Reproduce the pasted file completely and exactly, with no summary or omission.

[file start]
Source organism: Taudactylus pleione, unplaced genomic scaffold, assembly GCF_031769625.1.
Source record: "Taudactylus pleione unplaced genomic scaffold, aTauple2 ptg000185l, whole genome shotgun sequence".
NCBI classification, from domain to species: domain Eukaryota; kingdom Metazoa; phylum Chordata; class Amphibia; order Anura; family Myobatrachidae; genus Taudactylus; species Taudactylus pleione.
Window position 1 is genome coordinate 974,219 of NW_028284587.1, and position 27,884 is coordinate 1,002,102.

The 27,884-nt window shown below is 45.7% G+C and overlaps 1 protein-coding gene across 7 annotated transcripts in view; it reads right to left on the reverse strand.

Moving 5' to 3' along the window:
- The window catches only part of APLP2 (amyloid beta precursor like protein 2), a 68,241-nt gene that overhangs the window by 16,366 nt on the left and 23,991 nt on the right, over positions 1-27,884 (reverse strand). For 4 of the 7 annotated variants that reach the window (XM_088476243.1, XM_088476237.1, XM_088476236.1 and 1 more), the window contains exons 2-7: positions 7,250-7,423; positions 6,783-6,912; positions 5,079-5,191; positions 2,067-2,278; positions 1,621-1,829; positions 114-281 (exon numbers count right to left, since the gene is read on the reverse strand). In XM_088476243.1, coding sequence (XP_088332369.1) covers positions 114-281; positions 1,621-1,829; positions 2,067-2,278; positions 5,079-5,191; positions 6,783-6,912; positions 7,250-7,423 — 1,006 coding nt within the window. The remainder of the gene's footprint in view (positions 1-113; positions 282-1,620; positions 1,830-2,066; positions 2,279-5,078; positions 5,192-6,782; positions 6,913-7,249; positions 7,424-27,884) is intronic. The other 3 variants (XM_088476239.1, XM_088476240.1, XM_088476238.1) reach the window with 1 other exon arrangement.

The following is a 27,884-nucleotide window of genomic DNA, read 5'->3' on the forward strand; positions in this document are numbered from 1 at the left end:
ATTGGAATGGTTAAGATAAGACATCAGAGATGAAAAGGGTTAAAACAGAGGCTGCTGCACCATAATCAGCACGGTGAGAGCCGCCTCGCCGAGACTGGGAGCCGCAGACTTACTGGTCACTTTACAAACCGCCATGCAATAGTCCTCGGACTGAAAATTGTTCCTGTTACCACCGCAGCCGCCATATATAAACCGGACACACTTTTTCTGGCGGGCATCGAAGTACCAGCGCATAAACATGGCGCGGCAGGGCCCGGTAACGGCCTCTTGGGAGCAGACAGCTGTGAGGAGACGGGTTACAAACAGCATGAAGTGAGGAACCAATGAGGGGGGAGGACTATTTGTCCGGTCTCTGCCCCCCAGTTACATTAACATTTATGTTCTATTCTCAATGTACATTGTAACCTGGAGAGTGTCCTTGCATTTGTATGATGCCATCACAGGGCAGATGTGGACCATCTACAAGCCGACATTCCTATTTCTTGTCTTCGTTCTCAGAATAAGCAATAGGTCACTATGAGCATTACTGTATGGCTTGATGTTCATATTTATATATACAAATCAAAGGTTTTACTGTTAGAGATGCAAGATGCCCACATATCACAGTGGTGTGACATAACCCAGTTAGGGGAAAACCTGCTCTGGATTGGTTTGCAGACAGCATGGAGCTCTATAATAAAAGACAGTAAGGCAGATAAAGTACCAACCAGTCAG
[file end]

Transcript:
Source organism: Taudactylus pleione, unplaced genomic scaffold, assembly GCF_031769625.1.
Source record: "Taudactylus pleione unplaced genomic scaffold, aTauple2 ptg000185l, whole genome shotgun sequence".
NCBI classification, from domain to species: domain Eukaryota; kingdom Metazoa; phylum Chordata; class Amphibia; order Anura; family Myobatrachidae; genus Taudactylus; species Taudactylus pleione.
Window position 1 is genome coordinate 974,219 of NW_028284587.1, and position 27,884 is coordinate 1,002,102.

The 27,884-nt window shown below is 45.7% G+C and overlaps 1 protein-coding gene across 7 annotated transcripts in view; it reads right to left on the reverse strand.

Moving 5' to 3' along the window:
- The window catches only part of APLP2 (amyloid beta precursor like protein 2), a 68,241-nt gene that overhangs the window by 16,366 nt on the left and 23,991 nt on the right, over positions 1-27,884 (reverse strand). For 4 of the 7 annotated variants that reach the window (XM_088476243.1, XM_088476237.1, XM_088476236.1 and 1 more), the window contains exons 2-7: positions 7,250-7,423; positions 6,783-6,912; positions 5,079-5,191; positions 2,067-2,278; positions 1,621-1,829; positions 114-281 (exon numbers count right to left, since the gene is read on the reverse strand). In XM_088476243.1, coding sequence (XP_088332369.1) covers positions 114-281; positions 1,621-1,829; positions 2,067-2,278; positions 5,079-5,191; positions 6,783-6,912; positions 7,250-7,423 — 1,006 coding nt within the window. The remainder of the gene's footprint in view (positions 1-113; positions 282-1,620; positions 1,830-2,066; positions 2,279-5,078; positions 5,192-6,782; positions 6,913-7,249; positions 7,424-27,884) is intronic. The other 3 variants (XM_088476239.1, XM_088476240.1, XM_088476238.1) reach the window with 1 other exon arrangement.

The following is a 27,884-nucleotide window of genomic DNA, read 5'->3' on the forward strand; positions in this document are numbered from 1 at the left end:
ATTGGAATGGTTAAGATAAGACATCAGAGATGAAAAGGGTTAAAACAGAGGCTGCTGCACCATAATCAGCACGGTGAGAGCCGCCTCGCCGAGACTGGGAGCCGCAGACTTACTGGTCACTTTACAAACCGCCATGCAATAGTCCTCGGACTGAAAATTGTTCCTGTTACCACCGCAGCCGCCATATATAAACCGGACACACTTTTTCTGGCGGGCATCGAAGTACCAGCGCATAAACATGGCGCGGCAGGGCCCGGTAACGGCCTCTTGGGAGCAGACAGCTGTGAGGAGACGGGTTACAAACAGCATGAAGTGAGGAACCAATGAGGGGGGAGGACTATTTGTCCGGTCTCTGCCCCCCAGTTACATTAACATTTATGTTCTATTCTCAATGTACATTGTAACCTGGAGAGTGTCCTTGCATTTGTATGATGCCATCACAGGGCAGATGTGGACCATCTACAAGCCGACATTCCTATTTCTTGTCTTCGTTCTCAGAATAAGCAATAGGTCACTATGAGCATTACTGTATGGCTTGATGTTCATATTTATATATACAAATCAAAGGTTTTACTGTTAGAGATGCAAGATGCCCACATATCACAGTGGTGTGACATAACCCAGTTAGGGGAAAACCTGCTCTGGATTGGTTTGCAGACAGCATGGAGCTCTATAATAAAAGACAGTAAGGCAGATAAAGTACCAACCAGTCAG